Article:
Forward Concepts published its "Cellular Handset and Tablet Chip Markets 2012" research saying that in 2011 market for image sensors in phones and tablets was $2.9B. This compares with $15.9B for baseband chips, $5.5B for power management units, $3.7B for RF transceivers, $3.6B for RF power amplifiers, $2.8B for standalone application processors, and $2.7B for touch-screen controllers.
Reuters published an article on digital camera market. "For several years, it has been predicted that smartphone adoption would cut into digital camera sales," said Prashant Malaviya, Associate Professor of Marketing at Georgetown University's McDonough School of Business. "In fact, the exact opposite has happened."
"Camera photography is certainly not dead," said Liz Cutting, NPD Group. "We're just seeing a skewing towards what the smartphone can't deliver. People are recognizing that and are going for a higher end camera." Surveys by NPD Group show that while more than a quarter of all American photos were taken by a smartphone, more people were buying cameras with detachable lenses or cameras with optical zooms of 10x or more.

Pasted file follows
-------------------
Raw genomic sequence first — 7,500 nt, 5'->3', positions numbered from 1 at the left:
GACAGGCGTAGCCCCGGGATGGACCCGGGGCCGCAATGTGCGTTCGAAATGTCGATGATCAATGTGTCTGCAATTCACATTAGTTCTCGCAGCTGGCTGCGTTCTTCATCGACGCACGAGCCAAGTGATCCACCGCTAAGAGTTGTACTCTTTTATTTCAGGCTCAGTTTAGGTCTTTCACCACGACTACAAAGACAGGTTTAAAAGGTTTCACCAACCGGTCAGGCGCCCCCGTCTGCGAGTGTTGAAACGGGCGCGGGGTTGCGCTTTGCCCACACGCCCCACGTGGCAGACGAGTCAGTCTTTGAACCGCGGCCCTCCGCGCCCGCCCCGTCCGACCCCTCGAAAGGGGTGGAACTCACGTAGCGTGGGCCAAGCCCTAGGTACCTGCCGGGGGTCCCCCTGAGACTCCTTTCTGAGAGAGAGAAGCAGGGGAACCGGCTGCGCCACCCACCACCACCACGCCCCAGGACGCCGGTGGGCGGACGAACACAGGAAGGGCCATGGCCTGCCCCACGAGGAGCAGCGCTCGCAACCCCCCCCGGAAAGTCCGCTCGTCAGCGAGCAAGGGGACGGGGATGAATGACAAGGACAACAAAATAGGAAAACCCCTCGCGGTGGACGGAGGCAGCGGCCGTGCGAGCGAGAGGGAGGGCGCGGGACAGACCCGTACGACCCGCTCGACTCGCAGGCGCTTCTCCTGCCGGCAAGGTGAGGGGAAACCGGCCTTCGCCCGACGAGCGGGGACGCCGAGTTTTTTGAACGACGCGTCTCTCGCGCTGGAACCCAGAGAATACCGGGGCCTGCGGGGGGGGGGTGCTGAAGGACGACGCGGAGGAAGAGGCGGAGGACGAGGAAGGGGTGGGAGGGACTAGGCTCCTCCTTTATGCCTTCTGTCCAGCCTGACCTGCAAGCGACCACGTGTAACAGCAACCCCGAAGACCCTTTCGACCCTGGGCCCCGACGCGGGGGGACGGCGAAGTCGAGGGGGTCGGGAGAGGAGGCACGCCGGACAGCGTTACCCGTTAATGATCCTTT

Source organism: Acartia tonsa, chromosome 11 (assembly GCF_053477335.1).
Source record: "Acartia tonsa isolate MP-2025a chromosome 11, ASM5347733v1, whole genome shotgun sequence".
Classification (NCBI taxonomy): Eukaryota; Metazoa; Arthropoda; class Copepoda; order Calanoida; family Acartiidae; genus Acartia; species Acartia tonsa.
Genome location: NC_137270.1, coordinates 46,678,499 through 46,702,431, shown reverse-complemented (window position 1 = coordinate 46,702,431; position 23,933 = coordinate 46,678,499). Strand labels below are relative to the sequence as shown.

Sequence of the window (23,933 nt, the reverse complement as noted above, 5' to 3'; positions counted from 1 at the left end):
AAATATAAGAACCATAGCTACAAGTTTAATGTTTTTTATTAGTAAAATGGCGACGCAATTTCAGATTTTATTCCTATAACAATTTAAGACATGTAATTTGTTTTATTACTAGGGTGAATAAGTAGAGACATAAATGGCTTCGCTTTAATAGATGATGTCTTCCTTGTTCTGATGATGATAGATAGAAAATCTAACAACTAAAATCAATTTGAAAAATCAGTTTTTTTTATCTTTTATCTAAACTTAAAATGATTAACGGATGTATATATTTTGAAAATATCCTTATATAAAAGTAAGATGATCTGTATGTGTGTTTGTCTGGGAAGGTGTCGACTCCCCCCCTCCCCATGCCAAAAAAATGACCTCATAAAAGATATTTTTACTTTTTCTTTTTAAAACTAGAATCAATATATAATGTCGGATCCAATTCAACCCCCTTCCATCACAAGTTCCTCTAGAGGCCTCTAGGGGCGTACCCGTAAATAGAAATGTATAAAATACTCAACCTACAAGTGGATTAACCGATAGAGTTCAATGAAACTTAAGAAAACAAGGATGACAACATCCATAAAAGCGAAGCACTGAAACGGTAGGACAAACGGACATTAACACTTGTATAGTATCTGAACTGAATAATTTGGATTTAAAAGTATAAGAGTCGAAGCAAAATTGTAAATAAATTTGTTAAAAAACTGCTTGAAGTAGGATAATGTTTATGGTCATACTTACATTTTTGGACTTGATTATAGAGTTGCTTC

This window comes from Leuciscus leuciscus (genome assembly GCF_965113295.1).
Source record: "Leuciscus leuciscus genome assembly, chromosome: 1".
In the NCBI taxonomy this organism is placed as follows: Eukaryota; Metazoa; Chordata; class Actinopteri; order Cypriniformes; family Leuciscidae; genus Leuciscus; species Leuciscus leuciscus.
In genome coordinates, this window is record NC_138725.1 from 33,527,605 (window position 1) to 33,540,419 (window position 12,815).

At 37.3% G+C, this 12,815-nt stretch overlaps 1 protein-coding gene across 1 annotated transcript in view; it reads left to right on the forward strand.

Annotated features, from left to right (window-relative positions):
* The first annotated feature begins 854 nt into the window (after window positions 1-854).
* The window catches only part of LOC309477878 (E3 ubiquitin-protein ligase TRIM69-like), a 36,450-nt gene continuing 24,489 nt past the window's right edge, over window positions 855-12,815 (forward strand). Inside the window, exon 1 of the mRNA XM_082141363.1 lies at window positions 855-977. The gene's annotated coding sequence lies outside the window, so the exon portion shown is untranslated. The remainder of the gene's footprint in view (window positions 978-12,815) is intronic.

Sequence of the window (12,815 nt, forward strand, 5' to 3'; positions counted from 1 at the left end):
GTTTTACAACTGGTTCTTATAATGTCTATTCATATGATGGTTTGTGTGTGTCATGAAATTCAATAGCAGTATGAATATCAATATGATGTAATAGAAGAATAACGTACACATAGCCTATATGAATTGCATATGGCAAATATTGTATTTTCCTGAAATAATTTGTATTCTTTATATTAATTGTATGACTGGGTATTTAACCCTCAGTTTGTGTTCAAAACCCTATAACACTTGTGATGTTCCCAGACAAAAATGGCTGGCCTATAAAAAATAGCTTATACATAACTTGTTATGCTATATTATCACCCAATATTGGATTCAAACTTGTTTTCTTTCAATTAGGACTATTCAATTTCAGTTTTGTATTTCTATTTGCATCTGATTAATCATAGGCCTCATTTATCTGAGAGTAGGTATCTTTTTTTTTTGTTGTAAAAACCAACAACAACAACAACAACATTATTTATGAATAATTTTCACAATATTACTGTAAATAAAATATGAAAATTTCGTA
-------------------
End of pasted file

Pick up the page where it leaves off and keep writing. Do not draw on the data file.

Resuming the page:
In markets such as the US and Japan, says Japan-based IHS analyst Kun Soo Lee, there's not many more people who want to buy compact point-and-shoot camera, a trend which has meant many mobile phones now do a better job of a point-and-shoot camera. How traditional camera makers react to these challenges is unclear. Canon, for example, has no obvious strategy to combat the rise of the smartphone, said IHS's Kun, and so will have to keep on peddling digital cameras.